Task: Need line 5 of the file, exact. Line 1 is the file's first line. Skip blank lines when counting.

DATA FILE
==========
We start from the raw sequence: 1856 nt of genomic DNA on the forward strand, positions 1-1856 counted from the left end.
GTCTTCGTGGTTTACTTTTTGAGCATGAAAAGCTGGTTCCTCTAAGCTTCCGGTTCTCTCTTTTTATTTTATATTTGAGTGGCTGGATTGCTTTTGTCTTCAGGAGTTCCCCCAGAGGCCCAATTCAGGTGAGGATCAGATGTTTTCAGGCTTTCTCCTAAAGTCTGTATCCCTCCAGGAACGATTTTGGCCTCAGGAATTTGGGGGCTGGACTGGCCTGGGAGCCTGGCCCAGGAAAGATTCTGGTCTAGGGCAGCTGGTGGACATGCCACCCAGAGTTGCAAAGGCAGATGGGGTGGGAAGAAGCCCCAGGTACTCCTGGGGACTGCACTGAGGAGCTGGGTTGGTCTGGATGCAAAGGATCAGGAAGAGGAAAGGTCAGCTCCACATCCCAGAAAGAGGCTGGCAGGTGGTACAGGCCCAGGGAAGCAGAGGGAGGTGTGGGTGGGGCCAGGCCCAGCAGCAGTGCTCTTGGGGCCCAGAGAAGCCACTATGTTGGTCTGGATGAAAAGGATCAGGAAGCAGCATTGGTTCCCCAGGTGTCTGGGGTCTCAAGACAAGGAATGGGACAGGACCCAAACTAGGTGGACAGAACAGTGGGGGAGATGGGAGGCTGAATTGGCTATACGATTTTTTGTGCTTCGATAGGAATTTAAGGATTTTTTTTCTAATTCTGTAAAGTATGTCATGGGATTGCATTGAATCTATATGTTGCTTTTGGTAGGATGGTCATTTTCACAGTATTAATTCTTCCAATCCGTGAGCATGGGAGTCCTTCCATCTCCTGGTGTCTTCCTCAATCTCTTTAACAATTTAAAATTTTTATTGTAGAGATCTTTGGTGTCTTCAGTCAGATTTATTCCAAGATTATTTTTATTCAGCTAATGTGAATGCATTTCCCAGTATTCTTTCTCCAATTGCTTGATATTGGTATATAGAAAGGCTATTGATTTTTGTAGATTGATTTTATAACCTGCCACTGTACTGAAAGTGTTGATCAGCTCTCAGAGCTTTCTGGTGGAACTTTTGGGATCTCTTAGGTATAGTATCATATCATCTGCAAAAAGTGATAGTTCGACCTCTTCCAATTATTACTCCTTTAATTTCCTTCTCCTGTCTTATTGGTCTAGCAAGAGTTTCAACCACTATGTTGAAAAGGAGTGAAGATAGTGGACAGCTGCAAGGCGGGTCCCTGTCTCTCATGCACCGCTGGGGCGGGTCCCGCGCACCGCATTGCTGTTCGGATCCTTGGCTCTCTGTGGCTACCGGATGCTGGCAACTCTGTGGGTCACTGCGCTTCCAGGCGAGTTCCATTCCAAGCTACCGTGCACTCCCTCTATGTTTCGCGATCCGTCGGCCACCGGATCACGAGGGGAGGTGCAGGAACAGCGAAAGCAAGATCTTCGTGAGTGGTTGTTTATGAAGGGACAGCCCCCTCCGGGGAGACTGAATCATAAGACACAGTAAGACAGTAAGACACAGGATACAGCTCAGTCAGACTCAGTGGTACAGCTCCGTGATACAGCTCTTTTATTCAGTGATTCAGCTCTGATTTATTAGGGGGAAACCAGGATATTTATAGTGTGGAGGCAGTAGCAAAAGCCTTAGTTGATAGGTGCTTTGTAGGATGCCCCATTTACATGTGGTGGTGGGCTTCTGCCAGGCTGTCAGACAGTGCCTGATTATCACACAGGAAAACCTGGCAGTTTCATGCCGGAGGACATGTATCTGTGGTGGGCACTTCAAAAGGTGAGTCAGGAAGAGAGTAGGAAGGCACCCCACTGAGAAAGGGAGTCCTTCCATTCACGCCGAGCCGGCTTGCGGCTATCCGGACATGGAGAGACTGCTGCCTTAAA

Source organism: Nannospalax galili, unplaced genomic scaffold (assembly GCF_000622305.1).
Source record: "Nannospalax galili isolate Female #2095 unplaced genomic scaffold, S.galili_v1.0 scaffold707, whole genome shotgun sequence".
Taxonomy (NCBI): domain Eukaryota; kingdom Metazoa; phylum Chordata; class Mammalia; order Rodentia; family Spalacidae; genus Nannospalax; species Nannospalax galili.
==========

Taxonomy (NCBI): domain Eukaryota; kingdom Metazoa; phylum Chordata; class Mammalia; order Rodentia; family Spalacidae; genus Nannospalax; species Nannospalax galili.